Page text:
Shenton suggested that publishers “ jump on the band wagon” and take advantage of digital comics and comics on cellphones. But Vado insisted, “digital has not proven to be a pot of gold,” and said digital publishing has numerous obstacles to overcome before it be can be reasonable alternative to conventional distribution through Diamond. At one time SLG operated a second website specifically for downloads, but Vado said they closed it down due to poor sales and concerns about SLG’s content being “regurgitated to pirate sites.” And while he is interested in iPhone apps, Vado said that in the end, “print is supporting digital; the print paid for the content online. [The web] might help build circulation, but if it doesn’t go to print, what good does it do me.” Forte said Asylum Press expects to have an iPhone agreement soon and expects to use the Internet to “get a fan base and sell the collected editions to the same fans who read the book for free or download a 99 cent iPhone app.”

In response to the criticism of Diamond’s new minimum sales benchmark, Schanes contended that Diamond is nevertheless, “supportive of the small press, but if [their titles] don’t sell at retail, we are doing retail a bad service.” Schanes acknowledged that the new minimums are a “lost opportunity” for small publishers who relied on the convenience of the all-in-one of Diamond’s previews. Schanes emphasized that Diamond has also been working with publishers to find ways to adapt their products and help them to meet the new minimums. Schanes mentioned reformatting or enlarging titles to add value, more and better promotional materials and a focus on better covers and jacket art as some options.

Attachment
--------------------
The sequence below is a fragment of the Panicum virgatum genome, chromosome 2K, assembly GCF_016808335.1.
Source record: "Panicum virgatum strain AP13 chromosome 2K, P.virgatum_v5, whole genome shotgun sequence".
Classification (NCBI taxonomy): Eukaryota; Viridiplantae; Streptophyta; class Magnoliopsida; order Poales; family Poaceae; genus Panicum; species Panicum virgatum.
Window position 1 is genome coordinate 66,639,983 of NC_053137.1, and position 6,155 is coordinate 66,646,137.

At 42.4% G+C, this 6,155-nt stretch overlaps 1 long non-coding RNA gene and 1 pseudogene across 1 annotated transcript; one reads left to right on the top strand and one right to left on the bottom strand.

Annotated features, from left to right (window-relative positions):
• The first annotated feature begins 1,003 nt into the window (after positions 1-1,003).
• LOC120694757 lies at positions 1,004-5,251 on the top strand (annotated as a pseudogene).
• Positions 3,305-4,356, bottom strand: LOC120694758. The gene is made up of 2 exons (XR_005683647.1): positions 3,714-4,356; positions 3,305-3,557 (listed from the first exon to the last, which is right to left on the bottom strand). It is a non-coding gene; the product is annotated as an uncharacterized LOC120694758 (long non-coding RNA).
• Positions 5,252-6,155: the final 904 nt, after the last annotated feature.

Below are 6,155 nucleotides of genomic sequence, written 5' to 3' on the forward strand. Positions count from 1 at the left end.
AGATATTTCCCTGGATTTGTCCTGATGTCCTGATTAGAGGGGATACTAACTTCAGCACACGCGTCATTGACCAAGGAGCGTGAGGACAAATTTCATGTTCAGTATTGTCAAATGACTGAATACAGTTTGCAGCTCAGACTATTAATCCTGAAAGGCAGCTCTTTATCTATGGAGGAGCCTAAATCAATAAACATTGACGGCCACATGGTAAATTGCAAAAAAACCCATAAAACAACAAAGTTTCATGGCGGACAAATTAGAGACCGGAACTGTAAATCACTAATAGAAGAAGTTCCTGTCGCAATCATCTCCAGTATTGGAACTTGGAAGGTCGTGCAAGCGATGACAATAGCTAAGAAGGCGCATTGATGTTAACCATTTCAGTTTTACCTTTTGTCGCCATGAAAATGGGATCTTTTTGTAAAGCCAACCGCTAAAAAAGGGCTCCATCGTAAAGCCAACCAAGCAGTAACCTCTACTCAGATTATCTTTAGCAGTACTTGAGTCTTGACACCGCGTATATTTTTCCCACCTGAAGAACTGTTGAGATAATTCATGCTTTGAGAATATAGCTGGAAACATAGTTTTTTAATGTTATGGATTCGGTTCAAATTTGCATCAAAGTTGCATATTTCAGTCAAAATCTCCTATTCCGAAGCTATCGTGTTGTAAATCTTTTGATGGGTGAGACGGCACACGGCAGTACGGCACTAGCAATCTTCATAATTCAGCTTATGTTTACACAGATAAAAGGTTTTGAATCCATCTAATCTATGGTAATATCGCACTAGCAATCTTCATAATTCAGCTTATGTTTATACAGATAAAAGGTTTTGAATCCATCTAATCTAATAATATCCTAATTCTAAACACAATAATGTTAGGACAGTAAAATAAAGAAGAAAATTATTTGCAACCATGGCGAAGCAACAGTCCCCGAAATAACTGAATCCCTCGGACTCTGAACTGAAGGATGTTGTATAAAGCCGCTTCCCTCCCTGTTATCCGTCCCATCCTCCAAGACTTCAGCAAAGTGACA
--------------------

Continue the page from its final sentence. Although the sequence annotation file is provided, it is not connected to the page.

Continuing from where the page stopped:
Vado, however, was less than enthusiastic about Diamond’s suggestions to help keep Warlords of IO available. Vado said they “suggested making it thicker and charging $2 more,” but he worried those changes would, “cannibalize sales of the graphic novel.” The directors of Sparkplug said some publishers are, “seeing the value in publishing small, affordable, saddle-stitched books. In our opinion, making affordable books is the best way to get into the medium and stay in it.” However, Forte of Asylum Press, noted, “trade book collections can be printed once and sold for years. The saddle stitched comics tend to have a shorter shelf life.” And, said Forte, “Diamond said they are interested in seeing all of our books collected as trades.”

The reality is that small publishers are going to have to adjust to the reality of Diamond’s new minimums and be creative. Going forward, Schanes said Diamond will “certainly revisit things” if the economy should improve; “in the 2009, 2010 business environment Diamond can be there for the majority of publishers, and if things turn around we will be happy if things pick back up.” In the meantime, small press publishers need to be “willing to bang on unknown doors and create a new market for themselves,” Schanes said. Meltdown’s Rosa agreed and described the new distribution reality as “a tremendous opportunity for self starters looking for creative and imaginative opportunities; people who will climb over the wall instead of banging into it.”